Phoenix Says Bond Insurers Rolled It

PHOENIX (CN) – Phoenix says three municipal bond insurers charged it $20 million more for bond insurance than corporate bond issuers with higher risks of default. The city claims that Ambac Financial Group, MBIA and Financial Guaranty Insurance overcharged it through a “discriminatory dual rating system.”




     “Municipalities have been forced to pay enormous amounts in bond insurance premiums simply so that they can enjoy the same credit rating on their bonds as private sector bond issuers with equivalent or greater default risks,” Phoenix says in its federal complaint.
     Municipal and corporate bonds are rated to indicate their credit quality and the bond issuers’ default risk. But municipalities’ borrowing costs are higher because the dual rating system forces cities to pay high premiums for bond insurance, while “similarly situated (from a default risk perspective) or even more risky corporate bond issuers pay little or nothing in bond insurance premiums,” according to the complaint.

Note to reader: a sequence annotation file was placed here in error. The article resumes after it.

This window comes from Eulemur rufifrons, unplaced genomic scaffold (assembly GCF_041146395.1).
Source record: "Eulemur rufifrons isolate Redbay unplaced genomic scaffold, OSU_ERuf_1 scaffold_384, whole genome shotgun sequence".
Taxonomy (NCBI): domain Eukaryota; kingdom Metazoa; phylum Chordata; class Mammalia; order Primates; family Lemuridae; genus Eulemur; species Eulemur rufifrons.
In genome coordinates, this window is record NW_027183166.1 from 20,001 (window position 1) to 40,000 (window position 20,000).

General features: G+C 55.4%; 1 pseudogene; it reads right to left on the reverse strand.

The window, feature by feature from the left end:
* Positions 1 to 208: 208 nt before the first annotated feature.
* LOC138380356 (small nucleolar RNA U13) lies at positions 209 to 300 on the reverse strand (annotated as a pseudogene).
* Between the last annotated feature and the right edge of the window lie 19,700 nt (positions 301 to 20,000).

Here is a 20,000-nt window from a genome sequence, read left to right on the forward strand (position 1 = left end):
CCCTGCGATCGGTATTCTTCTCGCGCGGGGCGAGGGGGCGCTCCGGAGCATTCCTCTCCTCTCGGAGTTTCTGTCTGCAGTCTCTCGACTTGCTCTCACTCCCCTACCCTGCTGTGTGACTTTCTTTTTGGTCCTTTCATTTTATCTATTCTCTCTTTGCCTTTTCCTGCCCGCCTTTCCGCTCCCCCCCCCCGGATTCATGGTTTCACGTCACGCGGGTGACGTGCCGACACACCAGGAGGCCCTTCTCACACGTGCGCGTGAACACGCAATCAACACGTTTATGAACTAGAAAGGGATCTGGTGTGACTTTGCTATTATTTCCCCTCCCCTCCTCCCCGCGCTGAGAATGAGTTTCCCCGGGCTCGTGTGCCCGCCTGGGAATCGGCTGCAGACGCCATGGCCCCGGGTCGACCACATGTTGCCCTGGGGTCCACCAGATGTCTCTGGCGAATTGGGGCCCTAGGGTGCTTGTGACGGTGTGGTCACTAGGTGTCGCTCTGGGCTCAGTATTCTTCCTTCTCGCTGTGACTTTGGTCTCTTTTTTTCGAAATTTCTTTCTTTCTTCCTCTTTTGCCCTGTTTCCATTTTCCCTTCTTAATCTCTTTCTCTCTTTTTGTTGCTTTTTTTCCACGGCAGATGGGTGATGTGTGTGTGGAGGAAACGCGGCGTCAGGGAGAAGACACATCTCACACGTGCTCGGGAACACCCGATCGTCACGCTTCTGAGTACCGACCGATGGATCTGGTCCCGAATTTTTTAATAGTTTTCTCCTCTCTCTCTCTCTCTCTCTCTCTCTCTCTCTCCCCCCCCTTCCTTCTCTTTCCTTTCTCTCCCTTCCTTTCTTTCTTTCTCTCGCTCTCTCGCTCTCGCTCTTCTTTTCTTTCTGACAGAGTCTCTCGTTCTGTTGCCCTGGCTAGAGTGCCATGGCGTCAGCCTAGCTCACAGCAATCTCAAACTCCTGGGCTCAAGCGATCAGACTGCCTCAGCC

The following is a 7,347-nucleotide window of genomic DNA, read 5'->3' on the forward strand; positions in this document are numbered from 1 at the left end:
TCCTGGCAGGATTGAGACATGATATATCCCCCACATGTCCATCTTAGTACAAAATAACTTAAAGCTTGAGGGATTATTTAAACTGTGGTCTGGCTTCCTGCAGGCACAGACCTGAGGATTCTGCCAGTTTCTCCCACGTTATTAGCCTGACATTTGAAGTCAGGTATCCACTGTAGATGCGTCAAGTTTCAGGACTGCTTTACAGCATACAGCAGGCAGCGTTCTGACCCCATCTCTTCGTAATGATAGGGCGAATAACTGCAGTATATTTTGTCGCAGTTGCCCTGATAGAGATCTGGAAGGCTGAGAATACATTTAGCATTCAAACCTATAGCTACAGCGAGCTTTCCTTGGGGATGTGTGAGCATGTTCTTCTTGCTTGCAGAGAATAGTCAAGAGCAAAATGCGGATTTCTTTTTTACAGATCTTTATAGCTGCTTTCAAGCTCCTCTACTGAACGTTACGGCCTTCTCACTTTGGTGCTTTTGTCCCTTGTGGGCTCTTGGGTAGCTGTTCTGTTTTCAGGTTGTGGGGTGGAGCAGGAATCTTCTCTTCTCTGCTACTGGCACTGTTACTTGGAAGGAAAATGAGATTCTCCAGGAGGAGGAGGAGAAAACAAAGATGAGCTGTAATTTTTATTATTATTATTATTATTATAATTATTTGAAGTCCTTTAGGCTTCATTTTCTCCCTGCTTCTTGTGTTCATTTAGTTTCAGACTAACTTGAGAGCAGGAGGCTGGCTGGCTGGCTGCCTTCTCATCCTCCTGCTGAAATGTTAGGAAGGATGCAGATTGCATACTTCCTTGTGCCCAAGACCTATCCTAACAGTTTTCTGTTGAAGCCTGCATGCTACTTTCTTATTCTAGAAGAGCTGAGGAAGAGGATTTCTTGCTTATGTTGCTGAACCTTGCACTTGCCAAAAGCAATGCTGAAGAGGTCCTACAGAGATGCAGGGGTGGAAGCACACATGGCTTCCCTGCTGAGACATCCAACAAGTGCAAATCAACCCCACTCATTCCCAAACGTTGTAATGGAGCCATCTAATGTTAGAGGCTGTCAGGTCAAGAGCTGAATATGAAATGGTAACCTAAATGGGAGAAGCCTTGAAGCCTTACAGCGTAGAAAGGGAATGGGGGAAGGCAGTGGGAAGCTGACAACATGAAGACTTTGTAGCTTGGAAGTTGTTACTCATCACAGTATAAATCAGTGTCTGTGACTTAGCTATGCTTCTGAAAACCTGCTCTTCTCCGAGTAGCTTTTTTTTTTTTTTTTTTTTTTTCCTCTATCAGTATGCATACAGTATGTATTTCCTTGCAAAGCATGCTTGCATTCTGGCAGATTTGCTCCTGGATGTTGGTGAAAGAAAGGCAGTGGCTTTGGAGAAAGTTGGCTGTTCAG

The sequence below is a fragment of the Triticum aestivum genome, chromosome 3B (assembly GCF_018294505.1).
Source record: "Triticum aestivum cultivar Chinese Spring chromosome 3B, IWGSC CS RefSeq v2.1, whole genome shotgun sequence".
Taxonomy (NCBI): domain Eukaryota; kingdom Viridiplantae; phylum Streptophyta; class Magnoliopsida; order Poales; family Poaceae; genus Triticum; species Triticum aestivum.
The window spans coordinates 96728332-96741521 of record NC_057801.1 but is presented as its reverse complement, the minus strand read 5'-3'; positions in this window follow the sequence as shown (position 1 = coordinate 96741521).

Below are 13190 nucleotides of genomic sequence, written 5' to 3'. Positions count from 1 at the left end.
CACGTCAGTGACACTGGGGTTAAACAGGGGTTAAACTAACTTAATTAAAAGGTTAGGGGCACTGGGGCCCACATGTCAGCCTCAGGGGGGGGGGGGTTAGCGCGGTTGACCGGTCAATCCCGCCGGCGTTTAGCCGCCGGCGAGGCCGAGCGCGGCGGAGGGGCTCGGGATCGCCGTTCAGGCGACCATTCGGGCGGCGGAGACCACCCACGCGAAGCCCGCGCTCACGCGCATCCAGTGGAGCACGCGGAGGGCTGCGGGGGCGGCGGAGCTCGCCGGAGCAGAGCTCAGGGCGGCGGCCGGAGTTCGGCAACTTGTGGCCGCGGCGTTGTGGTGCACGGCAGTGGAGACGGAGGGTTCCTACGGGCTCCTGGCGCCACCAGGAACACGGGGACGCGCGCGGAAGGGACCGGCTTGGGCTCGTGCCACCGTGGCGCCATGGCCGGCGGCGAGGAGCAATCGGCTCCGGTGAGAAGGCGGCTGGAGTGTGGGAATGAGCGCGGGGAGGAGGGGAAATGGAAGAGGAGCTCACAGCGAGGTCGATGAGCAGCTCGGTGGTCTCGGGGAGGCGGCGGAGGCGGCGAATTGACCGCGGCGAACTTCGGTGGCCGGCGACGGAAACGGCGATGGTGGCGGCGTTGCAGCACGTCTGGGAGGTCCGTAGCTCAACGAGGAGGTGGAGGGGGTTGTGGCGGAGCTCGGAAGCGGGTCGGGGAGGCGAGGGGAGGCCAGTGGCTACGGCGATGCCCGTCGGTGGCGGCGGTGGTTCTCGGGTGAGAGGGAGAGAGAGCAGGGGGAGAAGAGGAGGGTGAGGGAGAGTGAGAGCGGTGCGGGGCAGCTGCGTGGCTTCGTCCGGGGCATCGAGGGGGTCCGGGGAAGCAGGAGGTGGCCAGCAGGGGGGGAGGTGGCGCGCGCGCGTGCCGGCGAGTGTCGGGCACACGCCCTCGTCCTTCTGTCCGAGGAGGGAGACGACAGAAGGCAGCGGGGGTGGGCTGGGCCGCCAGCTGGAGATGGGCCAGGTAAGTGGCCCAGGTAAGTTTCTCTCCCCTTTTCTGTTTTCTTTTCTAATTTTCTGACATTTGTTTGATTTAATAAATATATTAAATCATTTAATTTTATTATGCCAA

Phoenix claims the insurers charged it “the highest bond insurance premiums they felt they could get away with while not being undersold by competitor insurers in the pre-bond issuance bond insurance premium-setting auction process,” rather than of pricing the premiums on the city’s default risk.
     The city says the insurers did not follow rate charts or tables in, and did not file premium rate schedules with the Arizona Department of Insurance. It adds that bond insurance premiums are often negotiated and therefore are not default risk-based.
     Phoenix says the bond insurers have profited for years from premium price discrimination.
     The city seeks damages and interest for unfair trade, discrimination and unjust enrichment. Its lead counsel is Brad Holm and Scott G. Anderson with Holm, Wright, Hyde & Hays.

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